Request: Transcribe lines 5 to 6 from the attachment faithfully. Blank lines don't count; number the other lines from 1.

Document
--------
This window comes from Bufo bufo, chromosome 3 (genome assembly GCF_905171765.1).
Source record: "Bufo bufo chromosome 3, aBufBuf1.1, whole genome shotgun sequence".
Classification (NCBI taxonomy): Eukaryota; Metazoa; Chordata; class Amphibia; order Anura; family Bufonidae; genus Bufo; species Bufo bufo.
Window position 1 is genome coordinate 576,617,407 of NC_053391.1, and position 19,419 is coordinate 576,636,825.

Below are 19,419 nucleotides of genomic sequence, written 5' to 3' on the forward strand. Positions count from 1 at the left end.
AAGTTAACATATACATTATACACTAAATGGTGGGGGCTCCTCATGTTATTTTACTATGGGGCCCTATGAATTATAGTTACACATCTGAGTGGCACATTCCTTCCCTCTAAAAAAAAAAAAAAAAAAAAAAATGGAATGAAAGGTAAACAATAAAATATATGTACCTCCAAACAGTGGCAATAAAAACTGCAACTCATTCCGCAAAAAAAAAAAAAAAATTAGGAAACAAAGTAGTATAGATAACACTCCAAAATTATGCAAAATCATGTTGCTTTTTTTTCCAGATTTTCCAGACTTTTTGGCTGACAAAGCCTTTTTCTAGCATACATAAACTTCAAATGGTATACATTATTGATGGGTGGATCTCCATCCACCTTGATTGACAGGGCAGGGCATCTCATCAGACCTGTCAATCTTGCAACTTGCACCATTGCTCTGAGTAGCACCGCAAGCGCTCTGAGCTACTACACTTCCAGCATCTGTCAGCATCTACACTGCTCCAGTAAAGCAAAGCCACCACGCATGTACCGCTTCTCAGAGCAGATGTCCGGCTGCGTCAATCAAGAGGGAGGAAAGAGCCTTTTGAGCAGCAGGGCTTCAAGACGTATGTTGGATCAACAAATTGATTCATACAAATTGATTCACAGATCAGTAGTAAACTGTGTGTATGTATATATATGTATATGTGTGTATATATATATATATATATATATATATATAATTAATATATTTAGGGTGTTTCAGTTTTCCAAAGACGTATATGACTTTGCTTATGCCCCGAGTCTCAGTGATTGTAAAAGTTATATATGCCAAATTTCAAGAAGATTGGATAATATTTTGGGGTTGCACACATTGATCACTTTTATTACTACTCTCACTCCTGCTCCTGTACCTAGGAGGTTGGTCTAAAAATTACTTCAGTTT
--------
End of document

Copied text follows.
Below are 19,419 nucleotides of genomic sequence, written 5' to 3' on the forward strand. Positions count from 1 at the left end.
AAGTTAACATATACATTATACACTAAATGGTGGGGGCTCCTCATGTTATTTTACTATGGGGCCCTATGAATTATAGTTACACATCTGAGTGGCACATTCCTTCCCTCTAAAAAAAAAAAAAAAAAAAAAAATGGAATGAAAGGTAAACAATAAAATATATGTACCTCCAAACAGTGGCAATAAAAACTGCAACTCATTCCGCAAAAAAAAAAAAAAAATTAGGAAACAAAGTAGTATAGATAACACTCCAAAATTATGCAAAATCATGTTGCTTTTTTTTCCAGATTTTCCAGACTTTTTGGCTGACAAAGCCTTTTTCTAGCATACATAAACTTCAAATGGTATACATTATTGATGGGTGGATCTCCATCCACCTTGATTGACAGGGCAGGGCATCTCATCAGACCTGTCAATCTTGCAACTTGCACCATTGCTCTGAGTAGCACCGCAAGCGCTCTGAGCTACTACACTTCCAGCATCTGTCAGCATCTACACTGCTCCAGTAAAGCAAAGCCACCACGCATGTACCGCTTCTCAGAGCAGATGTCCGGCTGCGTCAATCAAGAGGGAGGAAAGAGCCTTTTGAGCAGCAGGGCTTCAAGACGTATGTTGGATCAACAAATTGATTCATACAAATTGATTCACAGATCAGTAGTAAACTGTGTGTATGTATATATATGTATATGTGTGTATATATATATATATATATATATATATATAATTAATATATTTAGGGTGTTTCAGTTTTCCAAAGACGTATATGACTTTGCTTATGCCCCGAGTCTCAGTGATTGTAAAAGTTATATATGCCAAATTTCAAGAAGATTGGATAATATTTTGGGGTTGCACACATTGATCACTTTTATTACTACTCTCACTCCTGCTCCTGTACCTAGGAGGTTGGTCTAAAAATTACTTCAGTTT